The introduction of IORP II means that pension scheme trustees must carefully examine every aspect of their governance and risk management operations. Trustees will now be subject to fitness, probity, knowledge and experience requirements. The increased pension scheme governance and internal controls will also require schemes’ to carry out an internal audit and have an internal audit function. In all, three key function holders (KFH) must be appointed for core areas of Risk Management, Internal Audit and Actuarial (for defined benefit schemes). These new standards for fit and proper requirements alongside the growing responsibility of trustees and introduction of KFHs will affect how schemes operate and their reporting structures.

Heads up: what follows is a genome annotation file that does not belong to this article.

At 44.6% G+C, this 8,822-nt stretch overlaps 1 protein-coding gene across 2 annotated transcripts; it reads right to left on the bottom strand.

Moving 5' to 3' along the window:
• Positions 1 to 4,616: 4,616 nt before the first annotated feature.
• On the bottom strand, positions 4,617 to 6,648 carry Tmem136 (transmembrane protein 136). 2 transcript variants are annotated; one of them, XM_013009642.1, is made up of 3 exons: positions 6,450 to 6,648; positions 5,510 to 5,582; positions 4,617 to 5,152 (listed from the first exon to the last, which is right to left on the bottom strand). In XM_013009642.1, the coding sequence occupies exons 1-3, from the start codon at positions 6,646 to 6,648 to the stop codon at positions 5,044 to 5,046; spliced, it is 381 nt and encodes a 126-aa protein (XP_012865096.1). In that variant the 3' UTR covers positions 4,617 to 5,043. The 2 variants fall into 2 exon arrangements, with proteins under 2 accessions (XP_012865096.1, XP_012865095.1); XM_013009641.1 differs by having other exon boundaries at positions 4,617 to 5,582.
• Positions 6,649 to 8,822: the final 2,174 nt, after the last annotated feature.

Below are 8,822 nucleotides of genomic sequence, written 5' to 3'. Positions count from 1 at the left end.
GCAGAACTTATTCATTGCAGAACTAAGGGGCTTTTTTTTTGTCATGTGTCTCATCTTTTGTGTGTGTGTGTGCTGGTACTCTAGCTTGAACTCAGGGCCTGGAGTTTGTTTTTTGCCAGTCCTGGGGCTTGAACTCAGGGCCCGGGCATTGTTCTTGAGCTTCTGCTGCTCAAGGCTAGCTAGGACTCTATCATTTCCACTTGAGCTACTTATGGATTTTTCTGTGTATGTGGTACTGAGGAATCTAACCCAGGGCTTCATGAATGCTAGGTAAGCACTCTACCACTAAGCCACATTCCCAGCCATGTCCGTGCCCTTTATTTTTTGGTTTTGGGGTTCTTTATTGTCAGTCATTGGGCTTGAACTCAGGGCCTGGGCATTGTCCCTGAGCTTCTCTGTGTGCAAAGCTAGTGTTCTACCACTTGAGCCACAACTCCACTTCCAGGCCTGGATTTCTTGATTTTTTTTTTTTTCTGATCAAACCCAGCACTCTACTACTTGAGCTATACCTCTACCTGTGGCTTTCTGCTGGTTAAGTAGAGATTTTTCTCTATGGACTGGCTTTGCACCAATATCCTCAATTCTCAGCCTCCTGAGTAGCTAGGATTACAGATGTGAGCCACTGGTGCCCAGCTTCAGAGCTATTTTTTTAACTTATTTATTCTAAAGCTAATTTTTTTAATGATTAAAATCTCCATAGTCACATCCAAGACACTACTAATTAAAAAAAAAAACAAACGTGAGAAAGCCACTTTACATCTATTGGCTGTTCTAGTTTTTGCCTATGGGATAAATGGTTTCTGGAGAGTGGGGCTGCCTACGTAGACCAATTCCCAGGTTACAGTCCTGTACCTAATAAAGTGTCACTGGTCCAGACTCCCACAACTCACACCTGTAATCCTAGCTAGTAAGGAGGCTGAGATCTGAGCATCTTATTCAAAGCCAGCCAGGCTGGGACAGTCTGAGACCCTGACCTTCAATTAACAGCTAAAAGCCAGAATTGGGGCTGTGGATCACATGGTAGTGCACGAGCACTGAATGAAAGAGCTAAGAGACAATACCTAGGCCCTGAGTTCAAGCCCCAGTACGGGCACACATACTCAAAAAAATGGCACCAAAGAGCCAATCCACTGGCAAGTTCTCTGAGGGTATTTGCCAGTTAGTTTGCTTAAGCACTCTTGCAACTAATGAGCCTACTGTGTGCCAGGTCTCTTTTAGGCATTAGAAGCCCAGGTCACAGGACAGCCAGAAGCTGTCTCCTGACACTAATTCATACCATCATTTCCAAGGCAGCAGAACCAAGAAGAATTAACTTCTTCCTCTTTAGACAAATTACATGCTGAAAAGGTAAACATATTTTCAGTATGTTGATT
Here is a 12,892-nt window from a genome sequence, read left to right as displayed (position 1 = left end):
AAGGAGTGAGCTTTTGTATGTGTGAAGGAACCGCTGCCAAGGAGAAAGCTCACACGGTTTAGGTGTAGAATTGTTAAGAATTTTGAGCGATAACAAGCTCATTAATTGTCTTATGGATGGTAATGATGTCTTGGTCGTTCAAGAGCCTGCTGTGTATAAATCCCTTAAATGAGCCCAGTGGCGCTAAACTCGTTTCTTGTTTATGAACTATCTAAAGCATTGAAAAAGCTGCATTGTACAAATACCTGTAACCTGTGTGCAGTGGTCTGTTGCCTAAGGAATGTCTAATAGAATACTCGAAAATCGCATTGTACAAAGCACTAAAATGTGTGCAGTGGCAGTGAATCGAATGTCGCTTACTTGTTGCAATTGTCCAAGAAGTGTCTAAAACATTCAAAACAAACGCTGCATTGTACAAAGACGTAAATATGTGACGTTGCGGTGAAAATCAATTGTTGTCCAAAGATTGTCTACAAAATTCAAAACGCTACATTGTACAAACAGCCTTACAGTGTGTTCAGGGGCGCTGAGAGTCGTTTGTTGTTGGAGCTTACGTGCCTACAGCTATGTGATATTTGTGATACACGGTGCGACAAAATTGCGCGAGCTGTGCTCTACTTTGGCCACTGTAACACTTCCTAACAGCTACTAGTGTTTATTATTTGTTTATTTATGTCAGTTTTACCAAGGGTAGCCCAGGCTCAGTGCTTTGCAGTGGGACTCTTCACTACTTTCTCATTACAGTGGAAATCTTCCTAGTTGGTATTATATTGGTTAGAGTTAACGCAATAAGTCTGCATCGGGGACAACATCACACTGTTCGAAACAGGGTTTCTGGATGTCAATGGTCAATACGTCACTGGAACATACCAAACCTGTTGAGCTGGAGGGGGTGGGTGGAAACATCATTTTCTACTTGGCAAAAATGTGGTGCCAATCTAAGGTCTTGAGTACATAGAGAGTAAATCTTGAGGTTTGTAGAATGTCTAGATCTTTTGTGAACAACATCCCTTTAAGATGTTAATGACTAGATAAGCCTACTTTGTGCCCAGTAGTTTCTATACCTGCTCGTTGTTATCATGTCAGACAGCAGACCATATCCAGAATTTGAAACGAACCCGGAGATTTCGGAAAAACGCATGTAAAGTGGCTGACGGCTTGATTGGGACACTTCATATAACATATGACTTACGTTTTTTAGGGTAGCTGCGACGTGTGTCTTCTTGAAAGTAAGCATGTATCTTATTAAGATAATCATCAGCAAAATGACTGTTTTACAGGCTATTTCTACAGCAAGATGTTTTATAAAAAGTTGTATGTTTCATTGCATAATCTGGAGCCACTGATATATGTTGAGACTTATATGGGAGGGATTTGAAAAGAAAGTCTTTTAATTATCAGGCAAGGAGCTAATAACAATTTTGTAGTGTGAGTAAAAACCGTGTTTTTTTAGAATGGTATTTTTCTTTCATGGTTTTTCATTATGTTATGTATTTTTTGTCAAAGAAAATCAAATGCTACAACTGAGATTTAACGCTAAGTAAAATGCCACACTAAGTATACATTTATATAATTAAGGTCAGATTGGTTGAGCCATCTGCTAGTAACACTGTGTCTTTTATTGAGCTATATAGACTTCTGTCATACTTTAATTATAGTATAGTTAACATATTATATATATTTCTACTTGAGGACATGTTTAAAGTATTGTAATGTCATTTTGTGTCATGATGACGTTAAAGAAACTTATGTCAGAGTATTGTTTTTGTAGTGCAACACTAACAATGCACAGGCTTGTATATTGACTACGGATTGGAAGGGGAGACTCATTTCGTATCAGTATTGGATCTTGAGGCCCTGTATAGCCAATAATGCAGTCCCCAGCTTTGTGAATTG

In addition to one-off implementation efforts, this could leave some schemes facing significant additional governance and compliance costs into the future. Consolidation of existing pension arrangements could prove a solution to easing this burden. However, this is also likely to expedite the closure of more Defined Benefit (DB) plans continuing the trend from DB to DC arrangements.
Extended Supervisory Power
Crucially, the increased powers will ensure that regulators have the necessary powers and tools to effectively supervise IORPs. Amongst their powers, the regulators such as the Pension Authority can carry out supervisory reviews and require schemes to undertake a stress test.